Corbi village – the beautiful traditional village situated on Doamnei River banks, at the foothills of Fagaras Mountains.
It is protected by secular forests and low hills. In every season Corbi village seems to be a mark of old times. It has a certain order in its things well done by shepherds and hardworking householders. Corbi village is inhabited by good, intelligent, friendly and hospitable people. On these lands many traditional Romanian songs like the well known doina (elegiac song typical of Romanian lyrical folk music and poetry) were born.
In what concerns the name of Corbi village comes from the ravens which used to populate the rock and grit-stone cliffs that protect the village to the east and to the west. Other historians say that the name of Corbi comes from the old Corvin family, a very powerful family which ruled over Hungary since 1458 to 1490.
Nowadays Corbi village is a typical Romanian village where tradition and customs are still kept, where people still wear traditional costumes on holidays and celebrations and go to the church because they still live in communion with God. Nevertheless, people from Corbi also live in communion with nature. They follow nature’s signs and guide their lives according to them.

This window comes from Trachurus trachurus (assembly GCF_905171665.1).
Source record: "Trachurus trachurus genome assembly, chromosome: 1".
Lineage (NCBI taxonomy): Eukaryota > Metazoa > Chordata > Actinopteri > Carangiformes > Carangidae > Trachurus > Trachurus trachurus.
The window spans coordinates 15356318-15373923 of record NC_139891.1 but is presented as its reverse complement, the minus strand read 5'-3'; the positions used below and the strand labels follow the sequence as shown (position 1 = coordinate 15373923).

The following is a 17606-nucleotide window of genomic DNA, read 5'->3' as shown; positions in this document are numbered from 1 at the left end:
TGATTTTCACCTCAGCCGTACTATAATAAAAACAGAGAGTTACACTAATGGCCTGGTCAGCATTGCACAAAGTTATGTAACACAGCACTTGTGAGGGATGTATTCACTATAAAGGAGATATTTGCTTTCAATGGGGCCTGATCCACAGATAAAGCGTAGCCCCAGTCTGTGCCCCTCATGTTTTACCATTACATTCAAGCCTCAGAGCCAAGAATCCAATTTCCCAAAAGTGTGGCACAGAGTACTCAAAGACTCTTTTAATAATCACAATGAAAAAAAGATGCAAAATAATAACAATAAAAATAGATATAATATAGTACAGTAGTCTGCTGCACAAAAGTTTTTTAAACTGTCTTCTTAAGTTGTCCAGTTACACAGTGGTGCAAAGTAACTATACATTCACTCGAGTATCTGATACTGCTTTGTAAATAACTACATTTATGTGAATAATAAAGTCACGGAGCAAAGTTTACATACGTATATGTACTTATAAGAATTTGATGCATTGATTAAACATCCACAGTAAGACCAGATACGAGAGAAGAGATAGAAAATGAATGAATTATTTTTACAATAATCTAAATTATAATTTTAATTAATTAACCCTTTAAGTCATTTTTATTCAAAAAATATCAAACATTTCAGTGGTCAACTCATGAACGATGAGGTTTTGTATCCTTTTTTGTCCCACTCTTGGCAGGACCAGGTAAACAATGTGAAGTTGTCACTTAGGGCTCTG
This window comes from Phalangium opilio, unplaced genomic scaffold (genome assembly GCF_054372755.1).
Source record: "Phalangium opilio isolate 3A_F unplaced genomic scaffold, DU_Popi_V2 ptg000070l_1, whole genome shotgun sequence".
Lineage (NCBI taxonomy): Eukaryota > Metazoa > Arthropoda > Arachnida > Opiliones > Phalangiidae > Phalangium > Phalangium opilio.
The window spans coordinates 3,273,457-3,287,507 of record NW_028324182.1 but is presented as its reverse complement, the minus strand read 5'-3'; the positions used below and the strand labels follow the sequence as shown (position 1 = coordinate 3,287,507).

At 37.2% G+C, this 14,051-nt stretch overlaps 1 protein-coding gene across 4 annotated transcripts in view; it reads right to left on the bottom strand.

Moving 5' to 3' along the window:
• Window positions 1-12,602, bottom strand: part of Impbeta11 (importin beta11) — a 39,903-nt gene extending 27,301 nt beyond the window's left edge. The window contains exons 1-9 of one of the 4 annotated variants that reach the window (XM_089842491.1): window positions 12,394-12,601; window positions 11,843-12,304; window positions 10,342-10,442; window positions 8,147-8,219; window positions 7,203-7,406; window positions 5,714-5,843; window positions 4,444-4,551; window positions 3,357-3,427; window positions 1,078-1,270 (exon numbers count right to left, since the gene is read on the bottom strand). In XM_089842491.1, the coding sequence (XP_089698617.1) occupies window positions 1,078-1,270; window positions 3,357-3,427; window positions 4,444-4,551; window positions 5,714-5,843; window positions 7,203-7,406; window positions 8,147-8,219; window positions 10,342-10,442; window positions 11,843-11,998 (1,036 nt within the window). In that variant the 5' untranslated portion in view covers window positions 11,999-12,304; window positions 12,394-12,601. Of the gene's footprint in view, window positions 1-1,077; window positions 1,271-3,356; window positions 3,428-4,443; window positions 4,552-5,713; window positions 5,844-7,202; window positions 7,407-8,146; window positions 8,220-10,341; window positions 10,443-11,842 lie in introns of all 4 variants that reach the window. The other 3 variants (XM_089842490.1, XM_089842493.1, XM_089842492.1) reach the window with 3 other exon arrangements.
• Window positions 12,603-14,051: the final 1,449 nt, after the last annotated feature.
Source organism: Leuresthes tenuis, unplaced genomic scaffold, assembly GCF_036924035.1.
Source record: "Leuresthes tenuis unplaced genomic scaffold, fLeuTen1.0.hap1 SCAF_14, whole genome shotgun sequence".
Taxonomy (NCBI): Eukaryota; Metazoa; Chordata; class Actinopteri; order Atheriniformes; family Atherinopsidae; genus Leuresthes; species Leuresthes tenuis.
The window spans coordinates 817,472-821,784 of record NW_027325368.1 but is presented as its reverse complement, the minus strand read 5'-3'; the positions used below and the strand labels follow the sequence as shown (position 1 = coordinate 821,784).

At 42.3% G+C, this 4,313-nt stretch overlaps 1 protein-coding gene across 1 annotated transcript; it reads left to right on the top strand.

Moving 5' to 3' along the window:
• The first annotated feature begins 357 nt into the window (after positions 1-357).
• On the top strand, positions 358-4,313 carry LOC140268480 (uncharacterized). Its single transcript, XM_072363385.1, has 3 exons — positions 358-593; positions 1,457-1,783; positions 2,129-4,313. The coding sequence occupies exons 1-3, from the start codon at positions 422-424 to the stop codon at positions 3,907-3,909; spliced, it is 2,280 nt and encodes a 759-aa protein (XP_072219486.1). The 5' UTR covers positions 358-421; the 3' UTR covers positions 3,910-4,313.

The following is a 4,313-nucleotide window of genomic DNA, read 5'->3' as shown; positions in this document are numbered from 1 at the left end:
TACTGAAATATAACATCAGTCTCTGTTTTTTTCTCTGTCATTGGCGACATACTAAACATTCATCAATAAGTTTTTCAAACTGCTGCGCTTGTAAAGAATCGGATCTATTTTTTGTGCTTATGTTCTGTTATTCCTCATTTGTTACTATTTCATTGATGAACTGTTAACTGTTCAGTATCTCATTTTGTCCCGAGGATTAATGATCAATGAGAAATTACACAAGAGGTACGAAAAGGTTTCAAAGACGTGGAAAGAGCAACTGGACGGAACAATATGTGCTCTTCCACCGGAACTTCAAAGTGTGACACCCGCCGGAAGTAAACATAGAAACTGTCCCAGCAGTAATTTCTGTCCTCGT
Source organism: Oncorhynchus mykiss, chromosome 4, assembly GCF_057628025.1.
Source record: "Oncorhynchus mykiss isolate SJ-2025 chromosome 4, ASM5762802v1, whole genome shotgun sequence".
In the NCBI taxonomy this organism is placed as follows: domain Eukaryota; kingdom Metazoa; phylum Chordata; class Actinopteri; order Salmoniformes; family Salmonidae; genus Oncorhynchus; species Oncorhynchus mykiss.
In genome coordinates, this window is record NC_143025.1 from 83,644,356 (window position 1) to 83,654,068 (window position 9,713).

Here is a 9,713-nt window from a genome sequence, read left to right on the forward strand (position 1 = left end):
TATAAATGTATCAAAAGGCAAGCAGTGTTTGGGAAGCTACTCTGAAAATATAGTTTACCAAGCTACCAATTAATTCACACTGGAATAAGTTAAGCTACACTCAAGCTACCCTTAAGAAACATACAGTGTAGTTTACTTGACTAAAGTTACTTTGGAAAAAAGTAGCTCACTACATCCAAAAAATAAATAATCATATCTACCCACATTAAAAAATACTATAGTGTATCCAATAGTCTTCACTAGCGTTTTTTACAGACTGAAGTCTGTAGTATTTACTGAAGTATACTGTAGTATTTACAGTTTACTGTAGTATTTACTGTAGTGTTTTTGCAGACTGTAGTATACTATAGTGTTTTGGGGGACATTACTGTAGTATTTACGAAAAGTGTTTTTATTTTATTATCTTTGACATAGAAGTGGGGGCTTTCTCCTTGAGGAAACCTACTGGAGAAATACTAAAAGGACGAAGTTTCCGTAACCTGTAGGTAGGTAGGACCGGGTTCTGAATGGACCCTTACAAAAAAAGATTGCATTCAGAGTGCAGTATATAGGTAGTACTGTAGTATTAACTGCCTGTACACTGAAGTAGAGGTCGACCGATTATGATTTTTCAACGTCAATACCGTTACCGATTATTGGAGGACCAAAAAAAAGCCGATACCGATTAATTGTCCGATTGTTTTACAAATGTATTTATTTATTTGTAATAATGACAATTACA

In Corbi village is Corbii de Piatra Monastery. In a rough translation the name means “the Stone Ravens Monastery”. It is a rupestrian complex from 14th century, reestablished in 1512 during the rule of Neagoe Basarab. The monastery church is carved in rock (grit-stone) and next to it is also carved a space which people say it was used by the ruler of Wallachia as an outdoor court. The church is unique in Romania due to its two altars. Above the western wall of the cave church is a Latin cross. It was believed that here was once a Dacian altar, but the hypothesis was annulled by the historians who did not find any evidence of Dacian traces in the area.
If only for a moment you want to forget about the city restlessness, you should visit this quiet mountain village and find out about its legends and hear the traditional songs that people gladly sing even nowadays, songs which reflect their life and the daily struggle to keep their tradition away from the new world.
Article by Andreea Andrei